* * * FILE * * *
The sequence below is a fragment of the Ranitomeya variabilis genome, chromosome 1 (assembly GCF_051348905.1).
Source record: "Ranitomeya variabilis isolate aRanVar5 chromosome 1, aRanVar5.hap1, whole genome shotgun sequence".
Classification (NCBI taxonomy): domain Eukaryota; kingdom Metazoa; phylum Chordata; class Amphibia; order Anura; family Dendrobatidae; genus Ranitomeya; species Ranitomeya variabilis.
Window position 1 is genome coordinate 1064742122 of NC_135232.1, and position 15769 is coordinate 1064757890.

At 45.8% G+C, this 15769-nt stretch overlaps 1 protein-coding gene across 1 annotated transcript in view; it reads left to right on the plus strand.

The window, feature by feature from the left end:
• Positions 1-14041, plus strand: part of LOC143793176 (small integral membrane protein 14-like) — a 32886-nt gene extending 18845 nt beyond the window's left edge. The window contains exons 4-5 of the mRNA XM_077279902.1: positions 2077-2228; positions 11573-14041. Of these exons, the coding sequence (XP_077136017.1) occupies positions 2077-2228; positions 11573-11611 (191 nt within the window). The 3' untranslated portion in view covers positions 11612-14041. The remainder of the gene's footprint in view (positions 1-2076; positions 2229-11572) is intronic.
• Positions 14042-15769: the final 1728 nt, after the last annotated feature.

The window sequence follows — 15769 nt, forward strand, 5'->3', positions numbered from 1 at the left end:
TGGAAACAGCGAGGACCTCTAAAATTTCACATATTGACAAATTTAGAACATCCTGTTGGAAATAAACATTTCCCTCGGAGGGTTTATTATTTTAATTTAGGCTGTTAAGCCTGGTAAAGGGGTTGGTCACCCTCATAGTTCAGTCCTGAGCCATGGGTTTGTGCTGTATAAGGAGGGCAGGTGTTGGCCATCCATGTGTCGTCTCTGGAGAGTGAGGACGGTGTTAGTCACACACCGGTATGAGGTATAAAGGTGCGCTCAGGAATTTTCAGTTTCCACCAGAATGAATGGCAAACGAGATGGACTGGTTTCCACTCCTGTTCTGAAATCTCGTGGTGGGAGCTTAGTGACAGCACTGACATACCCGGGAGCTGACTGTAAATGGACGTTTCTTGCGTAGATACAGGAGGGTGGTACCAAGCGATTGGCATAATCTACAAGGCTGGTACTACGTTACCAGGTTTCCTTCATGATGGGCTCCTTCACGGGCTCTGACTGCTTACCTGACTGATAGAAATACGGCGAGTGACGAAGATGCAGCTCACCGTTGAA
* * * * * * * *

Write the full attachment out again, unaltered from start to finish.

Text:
The sequence below is a fragment of the Ranitomeya variabilis genome, chromosome 1 (assembly GCF_051348905.1).
Source record: "Ranitomeya variabilis isolate aRanVar5 chromosome 1, aRanVar5.hap1, whole genome shotgun sequence".
Classification (NCBI taxonomy): domain Eukaryota; kingdom Metazoa; phylum Chordata; class Amphibia; order Anura; family Dendrobatidae; genus Ranitomeya; species Ranitomeya variabilis.
Window position 1 is genome coordinate 1064742122 of NC_135232.1, and position 15769 is coordinate 1064757890.

At 45.8% G+C, this 15769-nt stretch overlaps 1 protein-coding gene across 1 annotated transcript in view; it reads left to right on the plus strand.

The window, feature by feature from the left end:
• Positions 1-14041, plus strand: part of LOC143793176 (small integral membrane protein 14-like) — a 32886-nt gene extending 18845 nt beyond the window's left edge. The window contains exons 4-5 of the mRNA XM_077279902.1: positions 2077-2228; positions 11573-14041. Of these exons, the coding sequence (XP_077136017.1) occupies positions 2077-2228; positions 11573-11611 (191 nt within the window). The 3' untranslated portion in view covers positions 11612-14041. The remainder of the gene's footprint in view (positions 1-2076; positions 2229-11572) is intronic.
• Positions 14042-15769: the final 1728 nt, after the last annotated feature.

The window sequence follows — 15769 nt, forward strand, 5'->3', positions numbered from 1 at the left end:
TGGAAACAGCGAGGACCTCTAAAATTTCACATATTGACAAATTTAGAACATCCTGTTGGAAATAAACATTTCCCTCGGAGGGTTTATTATTTTAATTTAGGCTGTTAAGCCTGGTAAAGGGGTTGGTCACCCTCATAGTTCAGTCCTGAGCCATGGGTTTGTGCTGTATAAGGAGGGCAGGTGTTGGCCATCCATGTGTCGTCTCTGGAGAGTGAGGACGGTGTTAGTCACACACCGGTATGAGGTATAAAGGTGCGCTCAGGAATTTTCAGTTTCCACCAGAATGAATGGCAAACGAGATGGACTGGTTTCCACTCCTGTTCTGAAATCTCGTGGTGGGAGCTTAGTGACAGCACTGACATACCCGGGAGCTGACTGTAAATGGACGTTTCTTGCGTAGATACAGGAGGGTGGTACCAAGCGATTGGCATAATCTACAAGGCTGGTACTACGTTACCAGGTTTCCTTCATGATGGGCTCCTTCACGGGCTCTGACTGCTTACCTGACTGATAGAAATACGGCGAGTGACGAAGATGCAGCTCACCGTTGAA